Standing on the steps of the Stewartsville post office in Warren County's Greenwich Township, Congressman Leonard Lance today called for the need of basic tax reform to unleash a true economic and jobs recovery. Joining Lance was New Jersey state senator Michael Doherty, Warren County Freeholder Rick Gardner, Greenwich Township Deputy Mayor Elaine Emiliani and taxpayer advocates.
"Our current tax system is too complex, too costly and too burdensome," said Lance. "Individuals, working families, and businesses spend over six billion hours and more than $160 billion per year trying to do their annual taxes. It's wrong and it's why the U.S House recently passed a reform plan that calls for a simpler, flatter and fairer tax system that will restore economic opportunity and prosperity to our Nation's economy."
Earlier this month the U.S House passed a 2013 budget blueprint. Among the many initiatives to bring our Nation's spending and debt under control, this budget includes important tax reform proposals:
The House budget cuts tax rates and provides for just two individual brackets of 10% and 25%;
The budget would end the Alternative Minimum Tax, which originally was aimed at 155 of the wealthiest Americans but now ensnares a growing number of middle-class New Jersey taxpayers each year;
The blueprint promotes saving by eliminating taxes on interest, capital gains, and dividends; also eliminates the death tax;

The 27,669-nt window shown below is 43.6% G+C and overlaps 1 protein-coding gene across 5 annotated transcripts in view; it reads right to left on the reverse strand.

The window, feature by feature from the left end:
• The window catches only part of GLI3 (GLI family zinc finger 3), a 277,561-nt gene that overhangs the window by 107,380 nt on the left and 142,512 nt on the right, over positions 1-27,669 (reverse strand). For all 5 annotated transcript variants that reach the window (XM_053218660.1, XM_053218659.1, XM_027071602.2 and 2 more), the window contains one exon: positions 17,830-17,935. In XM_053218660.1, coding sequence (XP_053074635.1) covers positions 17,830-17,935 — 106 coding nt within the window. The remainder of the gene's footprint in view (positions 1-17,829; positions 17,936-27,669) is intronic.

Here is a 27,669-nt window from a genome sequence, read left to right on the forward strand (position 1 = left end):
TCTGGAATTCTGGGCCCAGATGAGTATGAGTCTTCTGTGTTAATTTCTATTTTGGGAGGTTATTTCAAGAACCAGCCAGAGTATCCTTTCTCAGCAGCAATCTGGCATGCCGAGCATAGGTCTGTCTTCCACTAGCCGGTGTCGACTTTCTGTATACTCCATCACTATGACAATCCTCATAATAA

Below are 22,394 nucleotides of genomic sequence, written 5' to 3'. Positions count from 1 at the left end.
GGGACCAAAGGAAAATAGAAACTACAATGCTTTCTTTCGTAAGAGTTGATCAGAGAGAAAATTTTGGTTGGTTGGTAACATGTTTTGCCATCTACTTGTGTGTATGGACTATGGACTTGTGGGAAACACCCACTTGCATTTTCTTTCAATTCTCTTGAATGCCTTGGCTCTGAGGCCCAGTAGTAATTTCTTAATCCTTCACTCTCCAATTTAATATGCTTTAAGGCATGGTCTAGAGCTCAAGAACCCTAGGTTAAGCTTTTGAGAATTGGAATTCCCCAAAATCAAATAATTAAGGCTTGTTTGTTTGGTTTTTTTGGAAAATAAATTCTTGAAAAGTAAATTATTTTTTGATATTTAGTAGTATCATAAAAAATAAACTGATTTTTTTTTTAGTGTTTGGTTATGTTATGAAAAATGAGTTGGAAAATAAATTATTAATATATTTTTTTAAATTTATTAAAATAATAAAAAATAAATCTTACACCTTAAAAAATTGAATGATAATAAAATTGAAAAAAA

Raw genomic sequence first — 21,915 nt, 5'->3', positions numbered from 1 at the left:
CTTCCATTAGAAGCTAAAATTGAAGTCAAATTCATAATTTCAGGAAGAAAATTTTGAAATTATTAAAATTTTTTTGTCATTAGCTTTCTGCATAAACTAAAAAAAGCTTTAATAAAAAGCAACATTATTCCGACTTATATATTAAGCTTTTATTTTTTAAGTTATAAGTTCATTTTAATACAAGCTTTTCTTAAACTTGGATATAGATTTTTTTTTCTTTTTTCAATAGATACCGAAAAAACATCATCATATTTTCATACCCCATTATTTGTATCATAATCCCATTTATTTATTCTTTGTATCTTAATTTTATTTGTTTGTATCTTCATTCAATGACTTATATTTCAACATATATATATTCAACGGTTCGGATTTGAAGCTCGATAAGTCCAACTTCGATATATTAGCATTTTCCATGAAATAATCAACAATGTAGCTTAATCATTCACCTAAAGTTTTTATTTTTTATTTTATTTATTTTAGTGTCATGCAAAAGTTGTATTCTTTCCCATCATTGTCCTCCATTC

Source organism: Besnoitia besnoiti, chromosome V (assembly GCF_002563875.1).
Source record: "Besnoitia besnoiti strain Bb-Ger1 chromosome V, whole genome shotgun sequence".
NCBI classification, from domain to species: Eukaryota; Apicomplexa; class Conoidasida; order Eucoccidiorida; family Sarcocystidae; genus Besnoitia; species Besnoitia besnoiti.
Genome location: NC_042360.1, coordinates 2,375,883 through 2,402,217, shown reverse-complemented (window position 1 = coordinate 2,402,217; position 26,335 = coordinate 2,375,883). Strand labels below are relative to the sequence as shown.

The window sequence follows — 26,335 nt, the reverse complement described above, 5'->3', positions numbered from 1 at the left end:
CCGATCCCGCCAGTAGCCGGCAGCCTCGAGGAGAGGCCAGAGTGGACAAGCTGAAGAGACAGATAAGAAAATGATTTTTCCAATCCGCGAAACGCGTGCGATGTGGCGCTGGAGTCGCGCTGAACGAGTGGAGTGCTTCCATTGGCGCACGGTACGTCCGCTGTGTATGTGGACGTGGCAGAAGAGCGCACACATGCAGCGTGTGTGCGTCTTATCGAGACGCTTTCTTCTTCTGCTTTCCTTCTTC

And U.S. corporate rates would be reduced from 35 percent (currently the highest in the world) to 25 percent while nearly eliminating taxes on American corporations' earnings from overseas operations under House-passed budget.
"These proposals will make American businesses and workers more competitive and encourage reinvestment and economic growth right here at home," added Lance.
Lance noted that President Obama budget calls for new taxes on earnings, dividends and savings for many New Jersey family households and small businesses. The President's plan includes the so-called "Buffett Rule" -- a proposal that President Obama himself called, "a gimmick" that would raise at most $5 billion a year, or enough to pay one week's interest on the national debt.
"Instead of an election year gimmick that won't help the economy, it's time to focus on fundamental tax reform that promotes hard work, savings and investments to help bring forward economic growth. In an environment with trillion-dollar deficits and 8-plus percent unemployment, growth is more important than ever," concluded Lance.